I must say I am honestly disturbed by the Kim Davis story that has been making headlines as of late.
If you've had the opportunity to watch the footage where Kim Davis is released from jail you'll notice a few things among the people in the crowd:
1. Random white crucifixes cheerfully flying in the air
3. Signs promoting "Religious Freedom"
4. Signs of support exclaiming "Free Kim Davis!"
5. Signs announcing that "The Supreme Court is the new ISIS"
If that list doesn't sound disturbing to you...then this MAY not be the best blog for you...BUT I encourage you to keep reading...
In thinking about Kim Davis' act of protest in refusing to give marriage licences to same sex couples, I cannot help but think about her privilege.
I mean... come on. A white, Christian, heterosxual woman disobeys the law, does not follow through on her job, is sent to jail...then released to a crowd of supporters on the grounds that she won't do that bad protest thing she did ever again.
I MEAN COME ON?!
Movements like #BlackLivesMatter or campaigns against the war and violence in Palestine or movements for gun control or better health care are actively demonized in the media but a woman purposefully disobeying the law in the name of God becomes somewhat of an icon?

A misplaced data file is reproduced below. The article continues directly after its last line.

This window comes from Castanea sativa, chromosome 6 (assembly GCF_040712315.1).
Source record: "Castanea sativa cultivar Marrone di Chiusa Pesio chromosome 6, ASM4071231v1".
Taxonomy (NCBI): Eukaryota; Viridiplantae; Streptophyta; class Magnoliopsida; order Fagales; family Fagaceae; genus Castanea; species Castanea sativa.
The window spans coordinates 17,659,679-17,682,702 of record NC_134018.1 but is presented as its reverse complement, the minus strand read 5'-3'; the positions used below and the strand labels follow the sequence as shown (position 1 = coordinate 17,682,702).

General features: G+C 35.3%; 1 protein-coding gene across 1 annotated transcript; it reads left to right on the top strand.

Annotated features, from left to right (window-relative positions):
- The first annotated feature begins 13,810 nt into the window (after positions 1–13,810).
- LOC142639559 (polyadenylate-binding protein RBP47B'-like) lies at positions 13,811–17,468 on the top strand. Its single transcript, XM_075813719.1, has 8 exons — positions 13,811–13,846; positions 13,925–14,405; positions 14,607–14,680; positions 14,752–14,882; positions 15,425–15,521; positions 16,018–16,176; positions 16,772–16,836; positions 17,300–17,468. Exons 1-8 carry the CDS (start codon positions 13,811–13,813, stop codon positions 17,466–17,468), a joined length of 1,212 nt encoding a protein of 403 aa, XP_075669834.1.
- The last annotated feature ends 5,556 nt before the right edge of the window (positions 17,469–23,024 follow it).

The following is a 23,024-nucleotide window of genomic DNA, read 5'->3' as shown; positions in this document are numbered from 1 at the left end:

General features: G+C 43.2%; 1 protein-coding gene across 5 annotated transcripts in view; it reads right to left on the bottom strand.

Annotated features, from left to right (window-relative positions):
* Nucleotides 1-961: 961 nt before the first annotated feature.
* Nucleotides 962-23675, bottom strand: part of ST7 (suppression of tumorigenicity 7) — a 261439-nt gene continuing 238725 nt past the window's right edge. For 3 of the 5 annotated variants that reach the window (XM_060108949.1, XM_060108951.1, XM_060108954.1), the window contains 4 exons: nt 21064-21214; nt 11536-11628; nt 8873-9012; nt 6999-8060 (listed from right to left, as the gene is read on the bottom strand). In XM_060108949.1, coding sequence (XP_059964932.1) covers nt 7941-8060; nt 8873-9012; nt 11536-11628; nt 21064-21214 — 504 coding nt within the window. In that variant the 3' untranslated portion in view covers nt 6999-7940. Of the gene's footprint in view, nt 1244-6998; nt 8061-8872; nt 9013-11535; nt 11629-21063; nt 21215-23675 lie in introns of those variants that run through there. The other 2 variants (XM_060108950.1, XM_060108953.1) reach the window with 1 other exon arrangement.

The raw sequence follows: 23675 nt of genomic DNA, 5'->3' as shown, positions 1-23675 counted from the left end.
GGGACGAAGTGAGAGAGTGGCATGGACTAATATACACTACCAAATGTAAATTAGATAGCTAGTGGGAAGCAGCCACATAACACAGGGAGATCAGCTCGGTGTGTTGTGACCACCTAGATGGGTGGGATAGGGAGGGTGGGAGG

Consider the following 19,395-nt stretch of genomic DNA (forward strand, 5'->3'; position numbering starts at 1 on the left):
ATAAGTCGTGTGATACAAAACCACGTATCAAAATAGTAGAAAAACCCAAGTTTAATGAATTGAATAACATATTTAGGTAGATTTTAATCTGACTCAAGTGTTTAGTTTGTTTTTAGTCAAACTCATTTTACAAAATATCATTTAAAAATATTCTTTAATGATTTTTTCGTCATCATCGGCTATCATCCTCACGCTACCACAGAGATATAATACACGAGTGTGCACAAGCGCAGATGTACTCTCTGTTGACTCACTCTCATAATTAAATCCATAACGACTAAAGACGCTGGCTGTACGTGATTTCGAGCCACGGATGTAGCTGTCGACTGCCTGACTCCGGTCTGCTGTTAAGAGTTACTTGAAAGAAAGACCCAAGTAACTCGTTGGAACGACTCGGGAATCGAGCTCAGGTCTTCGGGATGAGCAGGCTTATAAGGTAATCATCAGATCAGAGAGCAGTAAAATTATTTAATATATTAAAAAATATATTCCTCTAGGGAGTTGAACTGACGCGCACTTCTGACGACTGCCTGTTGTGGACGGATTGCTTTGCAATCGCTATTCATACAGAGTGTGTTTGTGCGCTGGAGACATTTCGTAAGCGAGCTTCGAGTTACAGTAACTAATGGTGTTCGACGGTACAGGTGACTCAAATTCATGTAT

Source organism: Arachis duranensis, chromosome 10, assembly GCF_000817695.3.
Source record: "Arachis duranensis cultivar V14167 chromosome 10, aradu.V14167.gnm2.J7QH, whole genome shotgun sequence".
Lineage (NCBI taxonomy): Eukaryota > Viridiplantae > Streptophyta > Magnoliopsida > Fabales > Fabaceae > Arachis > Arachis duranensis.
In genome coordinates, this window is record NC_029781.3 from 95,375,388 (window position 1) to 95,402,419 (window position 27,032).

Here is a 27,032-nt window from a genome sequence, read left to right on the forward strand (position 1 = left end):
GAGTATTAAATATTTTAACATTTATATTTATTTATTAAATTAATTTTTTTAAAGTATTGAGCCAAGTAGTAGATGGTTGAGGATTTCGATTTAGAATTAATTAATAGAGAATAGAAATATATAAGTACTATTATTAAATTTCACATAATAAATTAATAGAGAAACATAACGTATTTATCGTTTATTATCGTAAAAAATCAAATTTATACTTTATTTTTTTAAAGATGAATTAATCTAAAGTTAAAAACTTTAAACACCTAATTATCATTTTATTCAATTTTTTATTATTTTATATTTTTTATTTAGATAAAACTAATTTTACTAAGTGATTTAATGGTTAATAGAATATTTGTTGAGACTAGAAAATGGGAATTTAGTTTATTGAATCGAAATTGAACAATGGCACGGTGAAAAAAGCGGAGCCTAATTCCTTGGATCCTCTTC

Is this argument too trite? Is it too on the nose? Is it too on the surface? Do I just NOT understand how this woman is a leader that should be followed?
It saddens me that religious freedom often benefits the privileged the most. It bothers me that Kim Davis has opened up spaces for more discrimination and homophobia. It bothers me that media outlets cover a story like this with more gentleness than the story of black men/women/teens/children being shot in the street.
Perhaps I am too angry. Or too exhausted. Or perhaps my argument is too common.
I've been asking myself what this Kim Davis story reveals about humanity.
Personally, it reveals the privilege. It reveals the gaping disparity between those who are supported by the systematic efforts of the United States and those who are not.
It reminds me just how important movements are. Especially movements actively working to end the disparities and atrocities against the least served.
Kim Davis does not feel like a martyr to me.
She feels like a reminder of the scathing effects of privilege.
She's a reminder of how protests DO matter and are needed for the real atrocities taking place.
She's a reminder of the real work and just how much there is.